There is a variant group, the ergative-accusative languages (such as Dyirbal), which function ergatively with respect to nouns but are nominative-accusative with pronouns.Several scholars have hypothesized that Proto-Indo-European was an ergative language. However, this hypothesis is disputed.

Friedrich Carl Andreas

Friedrich Carl Andreas (14 April 1846 in Batavia – 3 October 1930 in Göttingen) was an orientalist of German, Malay and Armenian parentage (descendant of the Bagratuni or Bagratid royal family (Armenian: Բագրատունի). He was the husband of psychoanalyst Lou Andreas-Salomé.

He received his education in Iranian and other oriental studies at several German universities, obtaining his doctorate at Erlangen in 1868 with a thesis on the Pahlavi language. Following graduation, he continued his research of Pahlavi in Copenhagen. From 1875 he spent several years conducting field studies in Persia and India, during which time, he also worked as a postmaster.From 1883 to 1903 he gave private lessons in Turkish and Iranian in Berlin, and afterwards became a professor of Iranian philology at the University of Göttingen. Here, he was tasked with deciphering manuscript fragments that were collected by the German Turfan expeditions in western China.Not a prolific author of books, he preferred to share his knowledge with students and colleagues orally. His primary focus were the Iranian languages in their development from antiquity to the present; e.g. Afghan, Balochi, Ossetian and Kurdish languages. He was also thoroughly familiar with Sanskrit, Hindustani, Arabic, Aramaic, Hebrew, Armenian and Turkish. In addition, he was considered an excellent decipherer of manuscripts and inscriptions.

Garshuni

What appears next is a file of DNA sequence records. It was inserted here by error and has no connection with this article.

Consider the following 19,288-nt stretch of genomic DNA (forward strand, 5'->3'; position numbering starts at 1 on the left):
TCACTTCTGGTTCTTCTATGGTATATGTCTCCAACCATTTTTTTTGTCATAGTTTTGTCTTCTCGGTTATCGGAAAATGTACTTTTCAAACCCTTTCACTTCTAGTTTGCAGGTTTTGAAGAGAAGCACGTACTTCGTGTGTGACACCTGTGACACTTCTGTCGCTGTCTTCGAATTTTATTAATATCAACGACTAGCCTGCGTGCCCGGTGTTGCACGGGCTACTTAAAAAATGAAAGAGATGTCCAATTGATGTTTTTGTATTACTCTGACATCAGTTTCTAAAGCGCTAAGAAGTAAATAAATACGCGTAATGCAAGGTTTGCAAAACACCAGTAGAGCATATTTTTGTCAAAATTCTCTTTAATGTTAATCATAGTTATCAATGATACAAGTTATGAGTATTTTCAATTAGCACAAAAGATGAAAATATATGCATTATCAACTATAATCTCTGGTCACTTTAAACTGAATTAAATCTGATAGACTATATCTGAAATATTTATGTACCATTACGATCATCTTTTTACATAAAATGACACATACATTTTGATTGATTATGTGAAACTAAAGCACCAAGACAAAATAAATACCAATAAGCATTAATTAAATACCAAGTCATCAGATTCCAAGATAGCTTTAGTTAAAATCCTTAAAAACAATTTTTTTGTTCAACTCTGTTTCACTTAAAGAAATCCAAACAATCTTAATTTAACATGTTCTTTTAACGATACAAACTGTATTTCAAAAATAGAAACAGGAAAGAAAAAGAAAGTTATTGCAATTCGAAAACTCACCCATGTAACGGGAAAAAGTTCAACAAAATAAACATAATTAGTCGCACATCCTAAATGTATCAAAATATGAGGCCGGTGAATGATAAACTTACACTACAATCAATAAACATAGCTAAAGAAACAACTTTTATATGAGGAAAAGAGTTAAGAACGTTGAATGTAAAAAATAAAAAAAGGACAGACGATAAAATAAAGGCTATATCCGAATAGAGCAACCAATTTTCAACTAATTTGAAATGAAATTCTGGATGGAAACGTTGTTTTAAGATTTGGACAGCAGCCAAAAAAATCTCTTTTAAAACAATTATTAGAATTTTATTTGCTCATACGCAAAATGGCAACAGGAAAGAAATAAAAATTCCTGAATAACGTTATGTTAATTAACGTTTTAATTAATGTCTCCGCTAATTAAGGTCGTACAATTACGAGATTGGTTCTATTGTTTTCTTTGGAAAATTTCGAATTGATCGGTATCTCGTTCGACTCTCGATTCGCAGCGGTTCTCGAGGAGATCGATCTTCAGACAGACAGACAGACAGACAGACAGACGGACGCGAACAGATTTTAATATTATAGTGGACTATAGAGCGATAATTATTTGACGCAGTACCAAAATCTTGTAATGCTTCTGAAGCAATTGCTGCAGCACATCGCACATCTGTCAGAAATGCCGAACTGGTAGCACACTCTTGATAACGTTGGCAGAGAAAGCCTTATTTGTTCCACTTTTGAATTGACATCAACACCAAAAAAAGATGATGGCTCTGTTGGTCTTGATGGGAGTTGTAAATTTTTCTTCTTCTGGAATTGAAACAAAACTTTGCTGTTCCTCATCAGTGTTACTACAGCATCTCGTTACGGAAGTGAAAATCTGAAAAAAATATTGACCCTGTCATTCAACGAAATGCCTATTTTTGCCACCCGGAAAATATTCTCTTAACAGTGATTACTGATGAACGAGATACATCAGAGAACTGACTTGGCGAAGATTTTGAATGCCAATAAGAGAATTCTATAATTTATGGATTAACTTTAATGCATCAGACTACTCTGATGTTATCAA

Garshuni or Karshuni (Syriac alphabet: ܓܪܫܘܢܝ, Arabic alphabet: كرشوني) are Arabic writings using the Syriac alphabet. The word "Garshuni" was used by George Kiraz to coin the term "garshunography", denoting the writing of one language in the script of another.

Gorani language

Gorani (also Gurani) is a member of the Zaza-Gorani subgroup of the Northwestern Iranian languages.Hawrami (or Hewrami) is an alternate name of Gorani. It has similarities with other languages of the Zaza-Gorani subgroup of the Northwestern Iranian languages. Gorani is most similar to languages like Zazaki, Shabaki, Bajelani and Sarli.

Gorani or Hawrami is spoken in the southwestern corner of province of Kurdistan and northwestern corner of province of Kermanshah in Iran, and in parts of the Halabja region in Iraqi Kurdistan and the Hawraman mountains between Iran and Iraqi Kurdistan.The oldest literary documents in these related languages, or dialects, are written in Gorani.

Many Gorani speakers belong to the religious grouping Yarsanism, with a large number of religious documents written in Gorani.

Gorani was once an important literary language in the parts of Western Iran but has since been replaced by Sorani. In the 19th century, Gorani as a language was slowly replaced by Sorani in several cities, both in Iran and Iraq. Today, Sorani is the primary language spoken in cities including Kirkuk, Meriwan, and Halabja, which are still considered part of the greater Goran region.